Building Technology Ecosystems: Delivering Value to All

Avanish Sahai, Global VP - ISV & Technology Alliances, ServiceNowwhy are so many cloud technology companies building ecosystems around their platform? The main reason is that a 'platform partner ecosystem' creates growth options for the vendor, opens opportunities for the partners, and delivers greater value for the end customer. As blogger Jonathan Clarks wrote: “Platforms are structures that allow multiple products to be built within the same technical framework. Companies invest in platforms in the hope that future products can be developed faster and cheaper, than if they built them stand-alone. Today it is much more important to think of a platform as a business framework. By this I mean a framework that allows multiple business models to be built and supported. For instance, Amazon is an online retail framework. Amazon started by selling books. Over time they have expanded to selling all sorts of other things. Apple iTunes started by selling tracks and now uses the same framework to sell videos’.

While the above business-to-consumer examples are well known, business-to-business cloud providers such as Salesforce, ServiceNow, and Slack are all building ecosystems to deepen the use cases they support, leverage underlying data assets and ultimately grow the footprint in their customers. These companies have leading positions in their respective core application areas (CRM, IT Service Management/HR/Customer Service, and Enterprise Collaboration respectively). However, in addition to using their respective platforms for their own development, each one of them is also investing in building a robust ecosystem around their respective platform. Through this ecosystem, customers can leverage deep integrations with other offerings and broaden their usage of the core platform - for example by combining Salesforce CRM with digital signatures from Docusign, or Service Now IT Service Management with Mobichord’s telecom management solutions, the customer is able to expand the business process being addressed by adding signatures to a proposal or by also managing telecom assets alongside traditional IT assets. This approach drives greater stickiness and ultimately creates a ‘network effect’: the platform becomes the repository of more and more connected data and thus increases its utility with every additional ecosystem application/ integration that is added.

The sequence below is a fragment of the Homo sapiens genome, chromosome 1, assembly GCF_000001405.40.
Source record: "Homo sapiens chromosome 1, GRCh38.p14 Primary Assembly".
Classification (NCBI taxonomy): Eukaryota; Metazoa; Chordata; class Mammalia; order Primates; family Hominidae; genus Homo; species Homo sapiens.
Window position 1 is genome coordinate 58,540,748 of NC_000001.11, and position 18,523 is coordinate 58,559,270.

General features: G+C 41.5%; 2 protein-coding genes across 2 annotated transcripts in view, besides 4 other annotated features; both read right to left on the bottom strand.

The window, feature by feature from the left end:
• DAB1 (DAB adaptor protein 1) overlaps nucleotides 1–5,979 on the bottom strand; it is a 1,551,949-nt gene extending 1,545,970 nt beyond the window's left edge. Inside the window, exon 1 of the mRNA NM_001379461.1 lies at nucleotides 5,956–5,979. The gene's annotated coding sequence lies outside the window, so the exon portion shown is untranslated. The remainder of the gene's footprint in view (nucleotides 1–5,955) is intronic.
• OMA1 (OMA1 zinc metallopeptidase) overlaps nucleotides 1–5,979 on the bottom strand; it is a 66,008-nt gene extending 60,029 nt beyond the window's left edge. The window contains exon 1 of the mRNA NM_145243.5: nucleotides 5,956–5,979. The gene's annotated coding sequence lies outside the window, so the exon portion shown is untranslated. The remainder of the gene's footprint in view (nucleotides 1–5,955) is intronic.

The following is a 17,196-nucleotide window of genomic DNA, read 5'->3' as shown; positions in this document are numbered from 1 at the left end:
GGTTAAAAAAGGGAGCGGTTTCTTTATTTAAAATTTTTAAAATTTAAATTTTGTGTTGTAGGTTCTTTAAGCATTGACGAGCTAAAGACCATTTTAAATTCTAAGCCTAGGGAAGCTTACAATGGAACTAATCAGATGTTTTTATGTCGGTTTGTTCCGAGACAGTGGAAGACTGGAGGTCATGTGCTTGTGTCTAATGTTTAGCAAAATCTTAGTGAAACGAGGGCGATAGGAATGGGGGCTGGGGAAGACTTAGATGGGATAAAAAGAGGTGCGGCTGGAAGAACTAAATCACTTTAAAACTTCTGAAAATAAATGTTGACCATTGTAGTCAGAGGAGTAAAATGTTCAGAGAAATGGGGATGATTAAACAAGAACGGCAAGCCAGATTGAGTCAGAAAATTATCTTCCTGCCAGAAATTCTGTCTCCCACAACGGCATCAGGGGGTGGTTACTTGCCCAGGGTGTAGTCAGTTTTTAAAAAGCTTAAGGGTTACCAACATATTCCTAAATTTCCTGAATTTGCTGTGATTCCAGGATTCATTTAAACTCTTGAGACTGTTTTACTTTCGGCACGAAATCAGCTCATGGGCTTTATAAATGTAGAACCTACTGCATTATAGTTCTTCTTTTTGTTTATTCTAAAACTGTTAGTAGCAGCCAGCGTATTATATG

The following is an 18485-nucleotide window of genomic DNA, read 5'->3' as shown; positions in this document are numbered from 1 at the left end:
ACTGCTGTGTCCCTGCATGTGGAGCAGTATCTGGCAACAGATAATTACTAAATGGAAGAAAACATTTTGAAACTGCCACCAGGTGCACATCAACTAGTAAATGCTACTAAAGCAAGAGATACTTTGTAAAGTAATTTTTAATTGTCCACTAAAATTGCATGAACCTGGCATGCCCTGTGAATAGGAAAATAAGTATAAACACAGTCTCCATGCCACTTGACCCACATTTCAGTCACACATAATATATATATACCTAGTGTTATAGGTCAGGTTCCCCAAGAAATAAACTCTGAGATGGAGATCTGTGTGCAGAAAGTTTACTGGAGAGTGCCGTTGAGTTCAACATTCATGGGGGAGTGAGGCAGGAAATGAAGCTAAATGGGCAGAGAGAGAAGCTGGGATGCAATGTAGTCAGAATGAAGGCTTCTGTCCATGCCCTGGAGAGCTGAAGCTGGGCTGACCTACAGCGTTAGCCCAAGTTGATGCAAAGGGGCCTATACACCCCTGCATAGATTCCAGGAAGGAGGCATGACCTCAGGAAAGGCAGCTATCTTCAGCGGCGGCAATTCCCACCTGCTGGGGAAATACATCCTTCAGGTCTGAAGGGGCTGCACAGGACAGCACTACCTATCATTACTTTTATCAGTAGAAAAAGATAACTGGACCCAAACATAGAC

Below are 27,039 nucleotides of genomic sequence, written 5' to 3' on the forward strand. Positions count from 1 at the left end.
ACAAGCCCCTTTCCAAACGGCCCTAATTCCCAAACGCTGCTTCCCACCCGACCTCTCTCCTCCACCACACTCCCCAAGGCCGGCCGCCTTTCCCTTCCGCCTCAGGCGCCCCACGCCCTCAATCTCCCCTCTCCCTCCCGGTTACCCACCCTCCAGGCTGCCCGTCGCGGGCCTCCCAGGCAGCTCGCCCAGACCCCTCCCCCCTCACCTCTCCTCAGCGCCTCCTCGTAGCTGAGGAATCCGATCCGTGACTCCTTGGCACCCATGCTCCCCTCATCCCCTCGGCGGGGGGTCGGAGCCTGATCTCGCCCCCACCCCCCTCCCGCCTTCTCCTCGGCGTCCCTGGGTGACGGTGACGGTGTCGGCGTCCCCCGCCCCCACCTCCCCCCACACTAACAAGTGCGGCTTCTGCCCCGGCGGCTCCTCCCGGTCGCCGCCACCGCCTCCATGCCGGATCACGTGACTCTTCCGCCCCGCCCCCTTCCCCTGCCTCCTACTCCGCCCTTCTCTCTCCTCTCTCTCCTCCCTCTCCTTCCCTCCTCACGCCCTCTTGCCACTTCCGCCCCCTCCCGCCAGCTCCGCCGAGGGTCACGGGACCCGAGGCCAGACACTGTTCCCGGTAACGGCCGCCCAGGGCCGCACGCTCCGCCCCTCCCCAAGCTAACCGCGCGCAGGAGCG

Often, platforms are also exposed as full development environments to prospective
software partners so they can build their application while taking advantage the underlying infrastructure and services of the platform. This accelerates product development for the software company while generally reducing cost of development. Examples of this include companies such as Nuvolo, built on the Service Now platform, or Veeva, built on the Salesforce platform. In order to build such platform ecosystems, the vendors need to address various elements that often are new functional areas of their Business.